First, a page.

What's New

Quick Start

Waldensian Research

Parish Registers

Bridging the Gap

Notary Records

Compiled Genealogies

Tax and Census Lists

Waldensian Miscellanea



Contact Us


How to Search for Your Ancestors in the Notary Record Files

The abstracts of the Notary Records on this site use the PDF format. That is the simplest and most universal way to make them available. It does not require you to use a particular word processing or database program. All you need is a web browser and the free Adobe Reader application.

At this point in your search, your focus should be on the surname you have chosen to search, rather than on the specific ancestor you seek.

Before beginning to search these files, you should have completed the following:

Most Waldensian surnames will result in many acts naming someone with that surname, so we recommend that within your surname folder you create a surname file for each community—you will need ultimately to search all communities to be sure you have not missed any important act naming your ancestors. Fortunately, the computer easily does most of this work for you!

For example, after you created the folder called JANAVEL, you would then create a file inside the folder for each community as you search it; for instance, JANAVEL – Rora, with another file called JANAVEL – Luserna.

As always in genealogy research, you work from the known toward the unknown—you work from the most recent records, systematically backwards toward the earliest record.

Therefore, when searching the Notary Records, you should always begin with the volume with the highest number and work systematically back through the series to the volume with the lowest number—that is, from the volume for the most recent years (usually about 1709) backwards to the volume starting about 1609.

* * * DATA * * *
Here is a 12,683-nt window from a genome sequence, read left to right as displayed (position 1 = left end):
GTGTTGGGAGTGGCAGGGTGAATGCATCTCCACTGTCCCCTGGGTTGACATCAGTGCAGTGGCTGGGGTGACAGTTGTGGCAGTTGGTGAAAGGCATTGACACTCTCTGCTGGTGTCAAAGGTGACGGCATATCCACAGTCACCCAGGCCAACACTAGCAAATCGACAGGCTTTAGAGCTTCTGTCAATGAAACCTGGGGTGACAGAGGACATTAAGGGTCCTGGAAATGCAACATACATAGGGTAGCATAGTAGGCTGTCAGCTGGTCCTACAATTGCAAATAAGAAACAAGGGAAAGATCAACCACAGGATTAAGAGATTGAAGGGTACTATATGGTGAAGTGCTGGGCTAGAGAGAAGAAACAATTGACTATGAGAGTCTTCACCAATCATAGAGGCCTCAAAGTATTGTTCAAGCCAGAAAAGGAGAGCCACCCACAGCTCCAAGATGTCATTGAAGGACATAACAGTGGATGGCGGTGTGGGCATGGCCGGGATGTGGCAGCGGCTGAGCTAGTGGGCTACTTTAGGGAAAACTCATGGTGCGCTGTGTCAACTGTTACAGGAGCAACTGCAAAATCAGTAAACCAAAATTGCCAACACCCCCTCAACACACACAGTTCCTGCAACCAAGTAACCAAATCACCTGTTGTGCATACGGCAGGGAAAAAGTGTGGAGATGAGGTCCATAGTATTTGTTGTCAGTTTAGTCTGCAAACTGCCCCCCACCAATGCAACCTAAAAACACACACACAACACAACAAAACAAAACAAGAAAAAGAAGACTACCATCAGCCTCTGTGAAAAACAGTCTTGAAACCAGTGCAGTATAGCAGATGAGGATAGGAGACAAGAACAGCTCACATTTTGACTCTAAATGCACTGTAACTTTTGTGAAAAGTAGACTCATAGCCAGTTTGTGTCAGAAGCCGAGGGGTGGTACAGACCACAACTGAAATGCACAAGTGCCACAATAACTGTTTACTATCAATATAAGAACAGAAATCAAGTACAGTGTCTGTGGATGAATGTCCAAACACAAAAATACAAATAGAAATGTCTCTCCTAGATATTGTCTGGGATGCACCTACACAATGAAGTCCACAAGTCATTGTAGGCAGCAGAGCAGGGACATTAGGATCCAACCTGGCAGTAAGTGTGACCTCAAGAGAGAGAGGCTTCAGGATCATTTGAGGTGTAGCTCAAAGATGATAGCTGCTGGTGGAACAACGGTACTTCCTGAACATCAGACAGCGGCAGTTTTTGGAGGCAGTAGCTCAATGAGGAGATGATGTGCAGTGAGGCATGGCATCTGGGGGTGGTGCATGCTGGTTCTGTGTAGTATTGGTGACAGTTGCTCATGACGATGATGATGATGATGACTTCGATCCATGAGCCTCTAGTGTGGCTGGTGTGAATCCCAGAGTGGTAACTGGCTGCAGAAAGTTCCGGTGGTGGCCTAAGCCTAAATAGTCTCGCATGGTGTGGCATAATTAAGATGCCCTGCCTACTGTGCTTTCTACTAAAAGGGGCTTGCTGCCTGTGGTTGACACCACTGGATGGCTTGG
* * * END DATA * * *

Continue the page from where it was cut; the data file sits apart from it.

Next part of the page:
We will first provide a brief overview of the search capabilities on this site and then help you through the actual search process.

The abstracts of the Notary Records on this site are presented in the Adobe PDF format. All web browsers have the capability to find a name or portion of a name in a PDF file. There are two ways to search a PDF file: Basic Search and Advanced Search.

The Basic Search is easier to use and so that is what we will demonstrate.

CAUTION: It is likely that the surname you seek will not be mentioned in every volume of every locality. Don’t let that discourage you. Your goal is to find all the acts that do mention someone with that surname. If a particular volume doesn’t contain that surname (or even a whole set of volumes do not mention it), don’t give up. You will find the surname in many volumes as you continue searching.

Step 1 - Know the surname you will search and which community you wish to begin with.
STEP 2 - To access the Notary Records for that community, click HERE and then click on the name of the community.
STEP 3 - Click on the highest-numbered volume for that community.
STEP 4 - When the first record from that volume appears on your screen, you will notice a small box near the upper-center of the screen. Type in that box the letters you chose from the surname you are searching.
STEP 5 - If the computer finds an act with those letters in it, it will stop and show that part of the act. Be sure that the letters highlighted are really part of the actual surname you are searching. If the computer stops often on other words with those letters together, you might want to try another set of letters. Experiment until you find letters that pick up the surname you seek and not too many others.
STEP 6 - Without exiting from this site, open the new file you created for this surname in this location (for example, JANAVEL – Luserna) and press CTL+V (which Pastes the highlighted volume number and year(s) from the notary record file to your own computer file).
STEP 7 - Without exiting from this site, open the new file you created for this surname in this location (for example, JANAVEL – Luserna) and press CTL+V (which Pastes the highlighted volume number and year(s) from the notary record file to your own computer file).